March 26, 2017

Suites for the Sweet: GNOME Office - page 3

Continuing Our Series of Office Suite Reviews

  • June 6, 2000
  • By Michael Hall

Much as Dia invites users interested in a more traditional presentation manager to leverage other existing UNIX/Linux tools, the GNOME-DB package provides very little in the way of an Access or Paradox-style database. Rather, GNOME-DB provides a suite of tools that allow those already working with a common Linux database package like Postgresql or MySQL to provide themselves with a GNOME-oriented front end. GNOME-DB's designers took a layered approach to their task, providing a back end for the supported databases, a middle layer of user interface design and implementation tools, and a top layer of applications.

GNOME-DB is an interesting approach to providing a GUI database front end, and one we're inclined to think has a lot of long-term merit. MySQL and Postgresql, for instance, have proven they can handle reasonable demands. Coupled with an interface that seems to be part of a unified whole (and, once again, tied to other pieces of the suite with Bonobo), they could be powerful tools even in the hands of relatively non-technical users. What's missing, though, is the dumbed-down interface work that makes something like Microsoft Access easy for just about anybody to pick up: maybe GNOME-DB will provide this.

In the meantime, GNOME-DB is probably the least end-user-oriented of the GNOME Office project, even though there are small applications taking advantage of it now. We expect its current appeal will be limited to much more technical users.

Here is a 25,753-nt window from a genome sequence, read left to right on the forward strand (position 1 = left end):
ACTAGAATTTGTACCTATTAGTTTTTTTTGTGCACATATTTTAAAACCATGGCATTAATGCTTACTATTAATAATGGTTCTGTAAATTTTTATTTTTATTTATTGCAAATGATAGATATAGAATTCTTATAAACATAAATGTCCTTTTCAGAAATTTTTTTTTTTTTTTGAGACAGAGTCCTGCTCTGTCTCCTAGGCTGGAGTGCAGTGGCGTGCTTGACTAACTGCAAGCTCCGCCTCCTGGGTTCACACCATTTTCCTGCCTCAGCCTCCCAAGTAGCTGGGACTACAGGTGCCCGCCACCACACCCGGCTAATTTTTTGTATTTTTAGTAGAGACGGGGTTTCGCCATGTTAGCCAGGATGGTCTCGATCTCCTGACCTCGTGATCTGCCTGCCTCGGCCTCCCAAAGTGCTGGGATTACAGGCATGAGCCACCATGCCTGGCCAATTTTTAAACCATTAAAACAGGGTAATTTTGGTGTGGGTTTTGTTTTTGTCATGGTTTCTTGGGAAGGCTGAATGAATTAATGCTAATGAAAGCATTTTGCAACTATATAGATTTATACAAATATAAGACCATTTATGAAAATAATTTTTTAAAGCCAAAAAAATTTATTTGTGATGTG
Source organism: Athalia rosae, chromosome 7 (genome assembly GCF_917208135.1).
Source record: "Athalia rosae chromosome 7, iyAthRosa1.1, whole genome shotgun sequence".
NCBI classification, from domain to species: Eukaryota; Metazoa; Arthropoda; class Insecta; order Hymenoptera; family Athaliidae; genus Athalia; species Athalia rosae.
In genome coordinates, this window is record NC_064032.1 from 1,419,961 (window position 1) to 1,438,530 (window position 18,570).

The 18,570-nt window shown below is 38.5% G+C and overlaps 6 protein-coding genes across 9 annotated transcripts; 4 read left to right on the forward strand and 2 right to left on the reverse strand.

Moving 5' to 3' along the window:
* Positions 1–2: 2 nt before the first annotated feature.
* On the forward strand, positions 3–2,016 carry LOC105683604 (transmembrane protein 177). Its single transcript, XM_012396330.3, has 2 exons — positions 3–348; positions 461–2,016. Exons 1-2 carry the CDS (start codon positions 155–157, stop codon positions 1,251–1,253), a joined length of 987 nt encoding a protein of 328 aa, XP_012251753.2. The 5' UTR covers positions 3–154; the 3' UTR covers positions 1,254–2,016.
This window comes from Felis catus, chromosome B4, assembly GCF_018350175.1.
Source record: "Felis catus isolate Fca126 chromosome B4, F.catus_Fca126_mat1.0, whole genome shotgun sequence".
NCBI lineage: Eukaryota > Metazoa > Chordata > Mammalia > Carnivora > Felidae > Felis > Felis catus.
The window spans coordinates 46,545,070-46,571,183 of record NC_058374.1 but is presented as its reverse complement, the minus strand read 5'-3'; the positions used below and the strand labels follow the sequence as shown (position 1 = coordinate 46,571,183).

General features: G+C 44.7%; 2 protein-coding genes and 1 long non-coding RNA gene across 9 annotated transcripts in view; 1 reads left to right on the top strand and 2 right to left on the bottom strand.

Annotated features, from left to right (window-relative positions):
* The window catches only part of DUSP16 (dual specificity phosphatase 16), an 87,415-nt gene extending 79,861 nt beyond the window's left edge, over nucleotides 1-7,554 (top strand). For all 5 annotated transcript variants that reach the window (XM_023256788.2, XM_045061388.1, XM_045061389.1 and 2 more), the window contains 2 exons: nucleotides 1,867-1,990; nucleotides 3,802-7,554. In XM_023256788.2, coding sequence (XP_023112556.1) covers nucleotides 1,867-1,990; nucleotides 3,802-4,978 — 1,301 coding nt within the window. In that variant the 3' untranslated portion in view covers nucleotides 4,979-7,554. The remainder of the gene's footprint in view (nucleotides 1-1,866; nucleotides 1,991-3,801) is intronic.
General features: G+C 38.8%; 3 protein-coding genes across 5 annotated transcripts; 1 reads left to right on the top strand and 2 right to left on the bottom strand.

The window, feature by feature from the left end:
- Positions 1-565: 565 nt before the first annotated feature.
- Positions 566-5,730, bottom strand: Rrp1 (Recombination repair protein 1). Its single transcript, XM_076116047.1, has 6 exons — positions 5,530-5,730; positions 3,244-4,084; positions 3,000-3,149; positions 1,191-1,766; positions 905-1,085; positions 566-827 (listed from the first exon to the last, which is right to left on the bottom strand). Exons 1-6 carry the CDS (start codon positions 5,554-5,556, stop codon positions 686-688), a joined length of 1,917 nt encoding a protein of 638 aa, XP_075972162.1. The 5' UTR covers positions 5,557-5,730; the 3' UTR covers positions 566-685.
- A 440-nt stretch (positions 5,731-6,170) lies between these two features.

Keeping Track of Your Life: GNOME-PIM
The GNOME-PIM package is a calendar (GNOME Calendar) and address book (GNOMECard). Both are lightweight and simple to use, and both offer solid integration with PalmOS based devices. We were able to sync a Handspring Visor to both using the GNOME-Pilot package with no problems at all.

GNOMECard provides an easy way to keep track of phone numbers and addresses, and supports the vCard standard.

The GNOME Calendar is also a solid tool. We found it easy to use, and it includes a good array of alarms and notification tools to make keeping track of appointments easier.

One touch we really admired was the ability to use command line options to output todo lists and a given day's appointments, making GNOME Calendar a useful information tool for writing scripts and providing a quick overview of a day's events. We welcome this sort of bridge between the world of the GUI and the command line, because it allows hard-won shell scripting skills to be put to good use as a complement to the ease of a GUI.

Wrapping Up: Some Final Observations
As we noted at the onset, GNOME Office is much more of a theme and a promise for solid integration than it is a fully realized suite. It's not something traditional office suite users wandering in from the Microsoft Office-dominated corporate desktop are going to feel particularly at home with.

On the other hand, there's an underlying spirit to the efforts being combined to produce a functional GNOME desktop that we can't ignore. We're still believers in the UNIX mantra of small, reusable tools. We believe that GNOME Office, once it gels with Bonobo's integration, will honor this philosophy and provide users with a comfortable and fast office environment that resides easily within the overall GNOME framework.

GNOME Office is an interesting take on the largely marketing-driven notion of an office suite, and one we're interested in following.

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